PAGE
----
Back to top


Click here to go back

People who still haven’t filed a 2021 tax return should file electronically to avoid these common mistakes

Posted by Admin Posted on Sept 28 2022


Don't wait until the deadline to electronically file a complete — and accurate — return

Extension filers have until October 17 to file but filing electronically helps reduce processing time and correct errors. Mistakes on a tax return can also lead to longer processing time or cause the return to be rejected.

Filing electronically can help taxpayers avoid many mistakes. Tax software does the math, flags common errors and prompts taxpayers for missing information. It can also help eligible taxpayers claim overlooked credits and deductions.

Another way taxpayers can avoid mistakes is by using a reputable tax preparer, including certified public accountants, enrolled agents or other knowledgeable tax professionals.

Here are some of the most common errors taxpayers should avoid:

·         Missing or inaccurate Social Security numbers. Each SSN on a tax return should appear exactly as printed on the Social Security card.

·         Misspelled names. Likewise, a name listed on a tax return should match the name on that person's Social Security card.

·         Entering information inaccurately. Taxpayers should carefully enter wages, dividends, bank interest, and other income received and reported on an information return. This includes any information needed to calculated credits and deductions. Using tax software should help prevent math errors, but individuals should always review their tax return for accuracy.

·         Incorrect filing status. Some taxpayers choose the wrong filing status. The Interactive Tax Assistant on can help taxpayers choose the correct status, especially if more than one filing status applies. Tax software also helps prevent mistakes with filing status.

·         Math mistakes. Math errors are some of the most common mistakes. They range from simple addition and subtraction errors to more complex calculation mistakes. Taxpayers should always double check their math.

·         Figuring credits or deductions Taxpayers can make mistakes figuring things like their earned income tax creditchild and dependent care creditchild tax credit, and recovery rebate credit. The Interactive Tax Assistant can help determine if a taxpayer is eligible for tax credits or deductions. Tax software will calculate these credits and deductions and include any required forms and schedules. Taxpayers should double check where items appear on the final return before clicking the submit button.

·         Incorrect bank account numbers. Taxpayers who are due a refund should choose direct deposit. This is the fastest way for a taxpayer to get their money. However, taxpayers need to make sure they use the correct routing and account numbers on their tax return.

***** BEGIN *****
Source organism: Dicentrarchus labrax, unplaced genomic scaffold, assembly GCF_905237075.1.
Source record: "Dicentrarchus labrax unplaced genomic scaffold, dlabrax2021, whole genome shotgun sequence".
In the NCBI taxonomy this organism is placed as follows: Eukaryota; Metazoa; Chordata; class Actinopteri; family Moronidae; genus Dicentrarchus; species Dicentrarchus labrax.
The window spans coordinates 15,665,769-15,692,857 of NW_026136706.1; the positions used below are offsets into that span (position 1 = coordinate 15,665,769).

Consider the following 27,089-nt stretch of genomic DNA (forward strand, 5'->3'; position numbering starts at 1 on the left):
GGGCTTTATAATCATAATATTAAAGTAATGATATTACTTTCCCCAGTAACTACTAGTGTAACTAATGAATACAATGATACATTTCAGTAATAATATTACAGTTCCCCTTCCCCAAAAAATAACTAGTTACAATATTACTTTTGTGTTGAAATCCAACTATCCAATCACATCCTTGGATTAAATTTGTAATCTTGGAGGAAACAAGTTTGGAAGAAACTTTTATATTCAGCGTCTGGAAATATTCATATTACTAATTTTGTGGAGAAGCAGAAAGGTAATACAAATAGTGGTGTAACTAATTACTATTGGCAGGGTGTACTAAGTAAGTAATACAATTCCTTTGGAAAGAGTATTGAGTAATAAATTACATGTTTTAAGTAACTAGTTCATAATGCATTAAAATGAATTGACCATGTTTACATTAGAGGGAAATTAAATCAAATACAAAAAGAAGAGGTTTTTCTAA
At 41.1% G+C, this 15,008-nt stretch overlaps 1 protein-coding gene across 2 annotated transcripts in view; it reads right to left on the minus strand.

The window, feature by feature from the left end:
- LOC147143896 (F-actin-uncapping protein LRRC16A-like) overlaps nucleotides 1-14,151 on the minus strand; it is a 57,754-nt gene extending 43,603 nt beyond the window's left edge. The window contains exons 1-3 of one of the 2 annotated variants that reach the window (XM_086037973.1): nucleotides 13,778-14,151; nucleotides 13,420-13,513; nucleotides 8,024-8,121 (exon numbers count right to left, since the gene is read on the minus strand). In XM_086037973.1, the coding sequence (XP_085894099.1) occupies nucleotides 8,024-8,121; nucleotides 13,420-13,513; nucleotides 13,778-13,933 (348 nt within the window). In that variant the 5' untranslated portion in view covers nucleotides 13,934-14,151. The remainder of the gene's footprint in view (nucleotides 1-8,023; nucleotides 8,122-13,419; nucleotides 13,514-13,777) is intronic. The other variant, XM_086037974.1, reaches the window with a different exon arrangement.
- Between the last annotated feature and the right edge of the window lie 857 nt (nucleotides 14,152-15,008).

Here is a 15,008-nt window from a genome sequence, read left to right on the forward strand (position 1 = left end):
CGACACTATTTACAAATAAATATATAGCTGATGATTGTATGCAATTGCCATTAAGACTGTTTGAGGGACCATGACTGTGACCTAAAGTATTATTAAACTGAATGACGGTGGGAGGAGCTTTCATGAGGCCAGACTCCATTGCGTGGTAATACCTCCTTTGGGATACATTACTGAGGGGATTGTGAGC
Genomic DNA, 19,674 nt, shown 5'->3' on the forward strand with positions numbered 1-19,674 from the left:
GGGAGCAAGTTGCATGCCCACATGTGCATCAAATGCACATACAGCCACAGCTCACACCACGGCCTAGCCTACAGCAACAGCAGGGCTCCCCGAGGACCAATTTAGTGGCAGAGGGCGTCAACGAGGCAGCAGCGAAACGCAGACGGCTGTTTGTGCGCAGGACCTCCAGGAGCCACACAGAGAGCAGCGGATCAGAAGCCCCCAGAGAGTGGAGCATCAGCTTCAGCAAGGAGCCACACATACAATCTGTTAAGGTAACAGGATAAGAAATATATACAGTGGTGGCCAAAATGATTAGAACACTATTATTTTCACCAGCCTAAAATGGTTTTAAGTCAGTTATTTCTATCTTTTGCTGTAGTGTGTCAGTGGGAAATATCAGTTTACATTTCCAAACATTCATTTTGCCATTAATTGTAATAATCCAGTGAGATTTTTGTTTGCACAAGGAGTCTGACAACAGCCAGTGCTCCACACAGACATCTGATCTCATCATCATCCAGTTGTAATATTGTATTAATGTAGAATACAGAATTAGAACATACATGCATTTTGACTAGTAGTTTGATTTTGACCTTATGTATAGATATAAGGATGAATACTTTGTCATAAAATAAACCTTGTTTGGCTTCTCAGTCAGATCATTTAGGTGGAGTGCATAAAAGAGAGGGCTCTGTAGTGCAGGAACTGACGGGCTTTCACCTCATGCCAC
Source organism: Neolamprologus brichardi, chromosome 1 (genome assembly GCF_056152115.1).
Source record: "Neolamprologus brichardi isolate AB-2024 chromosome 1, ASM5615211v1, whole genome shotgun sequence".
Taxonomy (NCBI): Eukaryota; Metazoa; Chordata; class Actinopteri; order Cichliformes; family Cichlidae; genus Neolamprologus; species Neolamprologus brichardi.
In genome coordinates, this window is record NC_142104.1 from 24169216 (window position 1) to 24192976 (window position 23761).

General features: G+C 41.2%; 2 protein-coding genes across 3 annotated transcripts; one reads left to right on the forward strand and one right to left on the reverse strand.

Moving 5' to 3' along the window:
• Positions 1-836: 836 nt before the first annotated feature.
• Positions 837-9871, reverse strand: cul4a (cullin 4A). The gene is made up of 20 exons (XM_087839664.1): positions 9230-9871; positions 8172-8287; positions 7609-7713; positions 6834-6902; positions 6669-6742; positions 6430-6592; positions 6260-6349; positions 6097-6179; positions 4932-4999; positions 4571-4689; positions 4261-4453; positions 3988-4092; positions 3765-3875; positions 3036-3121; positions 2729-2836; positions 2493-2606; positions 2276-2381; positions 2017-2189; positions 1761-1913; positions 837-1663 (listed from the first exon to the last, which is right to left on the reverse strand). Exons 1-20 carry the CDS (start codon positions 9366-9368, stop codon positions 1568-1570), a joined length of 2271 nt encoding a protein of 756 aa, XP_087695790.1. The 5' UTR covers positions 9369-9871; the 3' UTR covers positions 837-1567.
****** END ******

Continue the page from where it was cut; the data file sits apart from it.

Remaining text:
·         Unsigned forms. An unsigned tax return isn't valid. In most cases, both spouses must sign a joint return. Exceptions may apply for members of the armed forces or other taxpayers who have a valid power of attorney. Taxpayers can avoid this error by filing their return electronically and digitally signing it before sending it to the IRS. 

Taxpayers who file electronically and choose direct deposit get their refund faster. IRS Free File offers online tax preparation, direct deposit of refunds, and electronic filing —all for free to qualified individuals. Some options are available in Spanish. Many taxpayers also qualify for free tax return preparation from IRS-certified volunteers.

If you have any questions regarding accounting, domestic taxation, essential business accounting, international taxation, IRS representation, U.S. tax implications of Real Estate transactions or financial statements, please give us a call at 305-274-5811.

Source: IRS     

The information provided on the LBCPA Blog is a community service for general information purposes only, and should not be used as a substitute for consultation with professional advisors who specialize in the topics covered. Please refer to your advisors for specific advice on these subjects. The information is not intended to be used, and it cannot be used, for the purposes of avoiding U.S. Federal and/or State tax laws or the tax laws of any foreign jurisdiction.

These blogs contain general information only and Lord Breakspeare Callaghan LLC or any of the other companies or firms presenting information are not providing accounting, business, financial, investment, legal, tax, or other professional advice or services. Lord Breakspeare Callaghan LLC or any of the other companies or firms contributing with articles shall not be responsible for any loss sustained by any person who relies on this information.